We all know that our language is fluid and words can change their meaning over time. Words get extinct and new words are created but more often existing words are adapted to new circumstances. It is interesting to see how this happens in the course of years but sometimes words change their meaning overnight.
In a study on “Statistically Significant Detection of Linguistic Change”, published last year (available online from arxiv.org), the researchers Vivek Kulkarni, Rami Al-Rfou, Bryan Perozzi, Steven Skiena have used data mining to find out how the way we use words is revealing the linguistic earthquakes that constantly change our language. There findings are very interesting for anybody who works professionally with text analytics as it reveals a lot about how semantics in our language work. Kulkarni et al. have tracked these linguistic changes by mining the corpus of words stored in databases such as Google Books, movie reviews from Amazon and of course Twitter.
In the pre-internet times the usage and meaning of words changed relatively slowly. This is can be seen in the metamorphoses of the word “gay” from its social meaning in the fifties to the purely sexual-orientation meaning in our time. This is nicely displayed in the word cloud view below:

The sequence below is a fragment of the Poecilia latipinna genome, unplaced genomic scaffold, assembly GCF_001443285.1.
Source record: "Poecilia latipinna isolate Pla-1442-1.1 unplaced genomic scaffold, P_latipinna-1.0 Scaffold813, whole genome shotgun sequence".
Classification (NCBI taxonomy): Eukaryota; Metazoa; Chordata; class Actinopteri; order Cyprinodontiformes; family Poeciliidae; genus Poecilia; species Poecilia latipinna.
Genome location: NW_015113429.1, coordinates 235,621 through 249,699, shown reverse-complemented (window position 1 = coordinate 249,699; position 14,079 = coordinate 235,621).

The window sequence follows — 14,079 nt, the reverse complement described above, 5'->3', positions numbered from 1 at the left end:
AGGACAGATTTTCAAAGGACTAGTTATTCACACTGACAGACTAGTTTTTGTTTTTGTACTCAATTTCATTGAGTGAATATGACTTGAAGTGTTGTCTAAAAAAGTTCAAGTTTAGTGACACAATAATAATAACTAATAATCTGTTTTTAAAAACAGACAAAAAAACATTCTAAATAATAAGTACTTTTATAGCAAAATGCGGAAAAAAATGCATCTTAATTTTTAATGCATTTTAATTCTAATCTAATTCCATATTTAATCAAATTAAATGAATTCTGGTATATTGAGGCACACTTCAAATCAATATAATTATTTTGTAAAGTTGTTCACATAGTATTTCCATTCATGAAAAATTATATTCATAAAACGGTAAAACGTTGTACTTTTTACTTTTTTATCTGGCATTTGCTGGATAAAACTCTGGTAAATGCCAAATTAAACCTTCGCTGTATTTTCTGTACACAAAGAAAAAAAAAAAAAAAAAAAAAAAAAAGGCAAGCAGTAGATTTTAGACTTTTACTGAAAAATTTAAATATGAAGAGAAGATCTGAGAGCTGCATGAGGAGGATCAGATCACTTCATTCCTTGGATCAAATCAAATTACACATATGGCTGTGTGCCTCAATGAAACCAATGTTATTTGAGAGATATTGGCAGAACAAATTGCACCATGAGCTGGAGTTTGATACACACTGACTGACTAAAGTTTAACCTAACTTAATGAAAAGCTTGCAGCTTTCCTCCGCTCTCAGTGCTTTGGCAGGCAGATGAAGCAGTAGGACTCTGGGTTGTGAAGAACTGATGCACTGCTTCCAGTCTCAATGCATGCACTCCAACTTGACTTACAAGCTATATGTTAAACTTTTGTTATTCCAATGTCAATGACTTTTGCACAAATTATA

A faster change occurred in the 1970s to the word “mouse”, when it gained the new meaning of “computer input device” and later, the word “windows” was used internationally as the name of the Microsoft operating system within a few years.
Today the meaning of a word can change almost instantly. Before October 2012, the word “sandy” was an adjective meaning “covered in or consisting mostly of sand”. Then Hurricane “Sandy” approached. Almost overnight, this word gained an additional meaning as a proper noun for one of the costliest storms in US history.
Now this might not sound like a big deal for us – but just imagine the insurance industry and the thousands of e-Mails they suddenly receive referring to damages by Sandy! If they are using a static or rule based classification system, they might easily miss the point on these.
So this is a big challenge for automatic classification systems that have been trained in a machine learning algorithm on a specific set of documents containing words in a specific meaning. When these meanings suddenly change or the usage of words is widened suddenly the classifier will make wrong decisions. The only way to cope with this problem in a living and productive system is continuous learning. The system must learn from user corrections – supervised learning – but also from good classification that contains some new aspects and features. This is called unsupervised learning and is so important as the number of documents that can be used for training the system is much higher than the manual correction. By unsupervised learning – or better enhancement, which also includes forgetting btw – the classification system will be able to cope with changed meanings over the time. Abrupt changes as mentioned above will lead to a drop in classification rate from which the classifier will recover within a few days – like humans who will also need a short time to adapt.